The reason the GOP establishment’s attacks on Trump can do no lasting damage to his campaign is because most of the Republican candidates have made their careers by either distancing themselves from the establishment, or by attacking the establishment outright. The GOP’s near-sighted, infamous gerrymandering manipulations of congressional districting is mostly to blame for this, as Republican candidates for public office must race to the radical right because their electoral competition increasingly comes only from other conservatives. Which is why the national Republican Party has lost control of its nominating process, and the political nightmare that is Donald Trump is headed for the nomination despite not being considered a real Republican by the party elite.
The Trump campaign’s mutiny is a textbook example of a political party ruining its long-term interests for short-term gain: the furious anti-government Tea Party movement may have won the GOP a couple of midterm elections, but Republicans have fanned those flames of obstructionist outrage forgetting that Republicans constitute half of the government. Now the electoral winds have changed, and the Republican arsons are getting burned in their own embers.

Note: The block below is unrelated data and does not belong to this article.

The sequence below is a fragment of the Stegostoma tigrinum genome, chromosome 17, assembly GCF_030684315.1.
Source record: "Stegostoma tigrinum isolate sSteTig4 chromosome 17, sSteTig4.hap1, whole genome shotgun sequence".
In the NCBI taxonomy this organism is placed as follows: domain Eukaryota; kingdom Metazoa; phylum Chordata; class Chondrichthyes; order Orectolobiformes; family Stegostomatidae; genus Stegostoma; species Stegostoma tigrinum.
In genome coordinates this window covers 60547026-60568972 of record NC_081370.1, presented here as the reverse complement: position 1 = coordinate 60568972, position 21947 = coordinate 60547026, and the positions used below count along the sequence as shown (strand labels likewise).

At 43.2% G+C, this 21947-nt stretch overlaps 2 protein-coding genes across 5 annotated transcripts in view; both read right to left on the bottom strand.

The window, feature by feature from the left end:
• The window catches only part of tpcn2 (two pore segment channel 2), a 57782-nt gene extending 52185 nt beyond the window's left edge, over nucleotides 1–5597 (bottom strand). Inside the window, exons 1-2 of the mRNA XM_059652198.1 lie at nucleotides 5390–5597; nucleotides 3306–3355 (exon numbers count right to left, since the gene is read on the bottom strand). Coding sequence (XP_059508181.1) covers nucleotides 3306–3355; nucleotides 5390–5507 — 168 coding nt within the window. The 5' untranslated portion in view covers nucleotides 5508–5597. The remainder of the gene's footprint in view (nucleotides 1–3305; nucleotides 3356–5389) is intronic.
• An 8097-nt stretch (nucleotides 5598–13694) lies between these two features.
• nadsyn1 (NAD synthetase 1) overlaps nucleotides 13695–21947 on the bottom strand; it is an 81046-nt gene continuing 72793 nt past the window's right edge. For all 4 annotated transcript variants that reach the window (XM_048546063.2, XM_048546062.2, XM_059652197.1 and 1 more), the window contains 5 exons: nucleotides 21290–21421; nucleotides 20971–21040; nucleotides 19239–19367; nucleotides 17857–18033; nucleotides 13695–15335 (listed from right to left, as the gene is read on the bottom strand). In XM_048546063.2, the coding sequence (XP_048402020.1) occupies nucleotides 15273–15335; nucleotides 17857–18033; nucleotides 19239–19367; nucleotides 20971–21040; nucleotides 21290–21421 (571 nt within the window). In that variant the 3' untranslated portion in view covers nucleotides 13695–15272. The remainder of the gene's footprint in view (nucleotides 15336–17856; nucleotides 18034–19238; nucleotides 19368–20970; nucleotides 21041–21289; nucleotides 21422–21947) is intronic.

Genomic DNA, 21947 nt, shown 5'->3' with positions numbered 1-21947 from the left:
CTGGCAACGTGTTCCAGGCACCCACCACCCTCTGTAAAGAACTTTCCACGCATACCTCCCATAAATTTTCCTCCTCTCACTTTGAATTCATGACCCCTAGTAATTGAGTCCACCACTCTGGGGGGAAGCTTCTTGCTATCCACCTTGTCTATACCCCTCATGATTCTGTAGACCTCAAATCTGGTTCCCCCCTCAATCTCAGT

It does not help that the GOP has blatantly lied to conservatives for the last seven Obama years, and has promised outrageously unobtainable goals. Repealing Obamacare while President Obama is still in office and in possession of a legislatively insurmountable veto is chief among them. As a result, the Republican base is so pissed off over what looks like Republican betrayal in Congress that conservative voters are nominating by a landslide an outright fascist menace who promises to do all the things the Republican Congressional leadership knew all along was politically suicidal.
By pretending that Obama is a political monster, the Republican Party has created one. Unfortunately for the GOP’s containment strategy of Trump’s influence, the average conservative voter is already appallingly misinformed, and Trump offers these “low education” and unrealistically angry voters a mindless simplicity with his campaign platform of “trust me.”
It is a dose of conservatism’s own medicine that Republican obstructionists who have fought Obama tooth and nail over even the most basic of governmental competencies are suddenly considered too liberal for the mob that the GOP’s irresponsibility and unprofessionalism have let loose.